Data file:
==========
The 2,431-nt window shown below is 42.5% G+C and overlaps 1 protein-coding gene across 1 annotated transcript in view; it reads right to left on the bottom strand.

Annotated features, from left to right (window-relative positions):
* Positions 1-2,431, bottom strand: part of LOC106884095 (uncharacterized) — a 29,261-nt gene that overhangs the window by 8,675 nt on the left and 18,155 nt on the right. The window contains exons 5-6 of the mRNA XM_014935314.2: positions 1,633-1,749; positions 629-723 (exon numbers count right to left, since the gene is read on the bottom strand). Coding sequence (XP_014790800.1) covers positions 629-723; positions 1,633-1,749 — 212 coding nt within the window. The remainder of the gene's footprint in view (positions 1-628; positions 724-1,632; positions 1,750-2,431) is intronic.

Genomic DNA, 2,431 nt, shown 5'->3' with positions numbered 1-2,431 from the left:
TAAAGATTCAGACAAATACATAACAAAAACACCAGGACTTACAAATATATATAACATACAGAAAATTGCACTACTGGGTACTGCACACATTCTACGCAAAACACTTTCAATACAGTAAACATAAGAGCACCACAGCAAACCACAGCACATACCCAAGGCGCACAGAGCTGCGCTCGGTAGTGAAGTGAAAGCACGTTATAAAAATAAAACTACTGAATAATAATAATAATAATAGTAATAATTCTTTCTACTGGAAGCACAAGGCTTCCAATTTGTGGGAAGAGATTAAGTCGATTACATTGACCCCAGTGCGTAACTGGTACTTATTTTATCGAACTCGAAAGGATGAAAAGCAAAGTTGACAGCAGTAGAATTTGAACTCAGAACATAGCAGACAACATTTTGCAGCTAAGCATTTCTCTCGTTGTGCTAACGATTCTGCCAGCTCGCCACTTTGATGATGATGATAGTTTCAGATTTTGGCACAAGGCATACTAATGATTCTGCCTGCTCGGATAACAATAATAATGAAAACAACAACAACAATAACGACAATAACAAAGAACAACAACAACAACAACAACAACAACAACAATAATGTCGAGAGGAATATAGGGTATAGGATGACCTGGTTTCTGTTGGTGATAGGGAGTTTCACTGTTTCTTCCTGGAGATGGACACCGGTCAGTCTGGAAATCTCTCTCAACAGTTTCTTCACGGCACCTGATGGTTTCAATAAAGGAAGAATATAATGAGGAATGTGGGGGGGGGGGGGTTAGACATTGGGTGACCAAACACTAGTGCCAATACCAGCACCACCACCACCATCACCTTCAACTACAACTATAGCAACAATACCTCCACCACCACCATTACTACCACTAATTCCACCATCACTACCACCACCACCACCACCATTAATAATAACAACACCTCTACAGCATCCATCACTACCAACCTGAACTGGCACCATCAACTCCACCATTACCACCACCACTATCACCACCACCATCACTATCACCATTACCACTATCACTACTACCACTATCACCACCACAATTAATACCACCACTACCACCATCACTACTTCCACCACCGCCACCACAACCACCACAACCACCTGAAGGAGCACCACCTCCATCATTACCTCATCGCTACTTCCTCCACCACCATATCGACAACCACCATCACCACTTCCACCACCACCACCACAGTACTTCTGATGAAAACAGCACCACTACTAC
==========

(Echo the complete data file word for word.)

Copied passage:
The 2,431-nt window shown below is 42.5% G+C and overlaps 1 protein-coding gene across 1 annotated transcript in view; it reads right to left on the bottom strand.

Annotated features, from left to right (window-relative positions):
* Positions 1-2,431, bottom strand: part of LOC106884095 (uncharacterized) — a 29,261-nt gene that overhangs the window by 8,675 nt on the left and 18,155 nt on the right. The window contains exons 5-6 of the mRNA XM_014935314.2: positions 1,633-1,749; positions 629-723 (exon numbers count right to left, since the gene is read on the bottom strand). Coding sequence (XP_014790800.1) covers positions 629-723; positions 1,633-1,749 — 212 coding nt within the window. The remainder of the gene's footprint in view (positions 1-628; positions 724-1,632; positions 1,750-2,431) is intronic.

Genomic DNA, 2,431 nt, shown 5'->3' with positions numbered 1-2,431 from the left:
TAAAGATTCAGACAAATACATAACAAAAACACCAGGACTTACAAATATATATAACATACAGAAAATTGCACTACTGGGTACTGCACACATTCTACGCAAAACACTTTCAATACAGTAAACATAAGAGCACCACAGCAAACCACAGCACATACCCAAGGCGCACAGAGCTGCGCTCGGTAGTGAAGTGAAAGCACGTTATAAAAATAAAACTACTGAATAATAATAATAATAATAGTAATAATTCTTTCTACTGGAAGCACAAGGCTTCCAATTTGTGGGAAGAGATTAAGTCGATTACATTGACCCCAGTGCGTAACTGGTACTTATTTTATCGAACTCGAAAGGATGAAAAGCAAAGTTGACAGCAGTAGAATTTGAACTCAGAACATAGCAGACAACATTTTGCAGCTAAGCATTTCTCTCGTTGTGCTAACGATTCTGCCAGCTCGCCACTTTGATGATGATGATAGTTTCAGATTTTGGCACAAGGCATACTAATGATTCTGCCTGCTCGGATAACAATAATAATGAAAACAACAACAACAATAACGACAATAACAAAGAACAACAACAACAACAACAACAACAACAACAATAATGTCGAGAGGAATATAGGGTATAGGATGACCTGGTTTCTGTTGGTGATAGGGAGTTTCACTGTTTCTTCCTGGAGATGGACACCGGTCAGTCTGGAAATCTCTCTCAACAGTTTCTTCACGGCACCTGATGGTTTCAATAAAGGAAGAATATAATGAGGAATGTGGGGGGGGGGGGGTTAGACATTGGGTGACCAAACACTAGTGCCAATACCAGCACCACCACCACCATCACCTTCAACTACAACTATAGCAACAATACCTCCACCACCACCATTACTACCACTAATTCCACCATCACTACCACCACCACCACCACCATTAATAATAACAACACCTCTACAGCATCCATCACTACCAACCTGAACTGGCACCATCAACTCCACCATTACCACCACCACTATCACCACCACCATCACTATCACCATTACCACTATCACTACTACCACTATCACCACCACAATTAATACCACCACTACCACCATCACTACTTCCACCACCGCCACCACAACCACCACAACCACCTGAAGGAGCACCACCTCCATCATTACCTCATCGCTACTTCCTCCACCACCATATCGACAACCACCATCACCACTTCCACCACCACCACCACAGTACTTCTGATGAAAACAGCACCACTACTAC